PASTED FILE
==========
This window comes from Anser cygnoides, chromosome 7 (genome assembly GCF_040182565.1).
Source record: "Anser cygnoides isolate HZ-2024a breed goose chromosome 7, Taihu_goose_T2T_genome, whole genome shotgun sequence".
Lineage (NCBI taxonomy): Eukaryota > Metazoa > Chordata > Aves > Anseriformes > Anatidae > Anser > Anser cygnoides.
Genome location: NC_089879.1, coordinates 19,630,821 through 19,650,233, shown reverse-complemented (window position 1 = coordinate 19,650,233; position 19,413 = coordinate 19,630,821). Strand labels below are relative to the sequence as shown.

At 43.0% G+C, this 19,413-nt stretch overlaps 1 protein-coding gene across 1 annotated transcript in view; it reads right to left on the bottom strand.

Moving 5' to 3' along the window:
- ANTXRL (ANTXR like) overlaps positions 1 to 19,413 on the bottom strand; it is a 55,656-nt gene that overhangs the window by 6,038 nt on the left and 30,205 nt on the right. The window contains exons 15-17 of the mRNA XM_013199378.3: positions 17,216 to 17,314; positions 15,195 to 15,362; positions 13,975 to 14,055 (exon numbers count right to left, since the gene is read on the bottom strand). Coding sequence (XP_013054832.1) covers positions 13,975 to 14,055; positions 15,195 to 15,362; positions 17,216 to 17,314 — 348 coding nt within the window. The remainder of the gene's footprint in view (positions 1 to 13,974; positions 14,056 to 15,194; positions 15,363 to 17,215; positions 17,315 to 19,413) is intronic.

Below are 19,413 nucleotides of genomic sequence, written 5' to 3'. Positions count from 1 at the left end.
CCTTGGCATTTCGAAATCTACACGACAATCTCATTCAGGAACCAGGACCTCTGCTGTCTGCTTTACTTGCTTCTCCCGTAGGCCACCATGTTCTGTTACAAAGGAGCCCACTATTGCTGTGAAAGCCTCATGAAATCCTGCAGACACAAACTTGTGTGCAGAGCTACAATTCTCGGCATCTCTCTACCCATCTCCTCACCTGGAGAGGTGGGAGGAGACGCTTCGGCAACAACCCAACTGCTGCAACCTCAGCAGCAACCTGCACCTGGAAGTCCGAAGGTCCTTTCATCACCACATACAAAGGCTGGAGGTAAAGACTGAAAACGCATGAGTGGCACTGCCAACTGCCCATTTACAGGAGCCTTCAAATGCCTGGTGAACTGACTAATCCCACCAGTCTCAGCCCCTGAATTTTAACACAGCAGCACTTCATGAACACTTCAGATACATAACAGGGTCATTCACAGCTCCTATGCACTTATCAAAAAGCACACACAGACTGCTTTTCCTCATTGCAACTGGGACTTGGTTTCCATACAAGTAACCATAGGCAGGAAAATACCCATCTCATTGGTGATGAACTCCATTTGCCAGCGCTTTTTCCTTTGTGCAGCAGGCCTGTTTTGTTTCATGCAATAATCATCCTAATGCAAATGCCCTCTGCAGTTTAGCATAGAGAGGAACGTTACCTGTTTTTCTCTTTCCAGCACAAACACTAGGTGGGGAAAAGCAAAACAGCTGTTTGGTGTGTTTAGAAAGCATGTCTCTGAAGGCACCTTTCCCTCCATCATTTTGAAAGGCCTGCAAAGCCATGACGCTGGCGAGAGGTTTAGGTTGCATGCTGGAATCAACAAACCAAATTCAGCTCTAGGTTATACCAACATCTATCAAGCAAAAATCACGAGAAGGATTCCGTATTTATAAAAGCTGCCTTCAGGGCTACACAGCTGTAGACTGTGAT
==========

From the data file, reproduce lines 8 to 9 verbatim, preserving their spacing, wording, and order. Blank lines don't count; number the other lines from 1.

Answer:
Below are 19,413 nucleotides of genomic sequence, written 5' to 3'. Positions count from 1 at the left end.
CCTTGGCATTTCGAAATCTACACGACAATCTCATTCAGGAACCAGGACCTCTGCTGTCTGCTTTACTTGCTTCTCCCGTAGGCCACCATGTTCTGTTACAAAGGAGCCCACTATTGCTGTGAAAGCCTCATGAAATCCTGCAGACACAAACTTGTGTGCAGAGCTACAATTCTCGGCATCTCTCTACCCATCTCCTCACCTGGAGAGGTGGGAGGAGACGCTTCGGCAACAACCCAACTGCTGCAACCTCAGCAGCAACCTGCACCTGGAAGTCCGAAGGTCCTTTCATCACCACATACAAAGGCTGGAGGTAAAGACTGAAAACGCATGAGTGGCACTGCCAACTGCCCATTTACAGGAGCCTTCAAATGCCTGGTGAACTGACTAATCCCACCAGTCTCAGCCCCTGAATTTTAACACAGCAGCACTTCATGAACACTTCAGATACATAACAGGGTCATTCACAGCTCCTATGCACTTATCAAAAAGCACACACAGACTGCTTTTCCTCATTGCAACTGGGACTTGGTTTCCATACAAGTAACCATAGGCAGGAAAATACCCATCTCATTGGTGATGAACTCCATTTGCCAGCGCTTTTTCCTTTGTGCAGCAGGCCTGTTTTGTTTCATGCAATAATCATCCTAATGCAAATGCCCTCTGCAGTTTAGCATAGAGAGGAACGTTACCTGTTTTTCTCTTTCCAGCACAAACACTAGGTGGGGAAAAGCAAAACAGCTGTTTGGTGTGTTTAGAAAGCATGTCTCTGAAGGCACCTTTCCCTCCATCATTTTGAAAGGCCTGCAAAGCCATGACGCTGGCGAGAGGTTTAGGTTGCATGCTGGAATCAACAAACCAAATTCAGCTCTAGGTTATACCAACATCTATCAAGCAAAAATCACGAGAAGGATTCCGTATTTATAAAAGCTGCCTTCAGGGCTACACAGCTGTAGACTGTGAT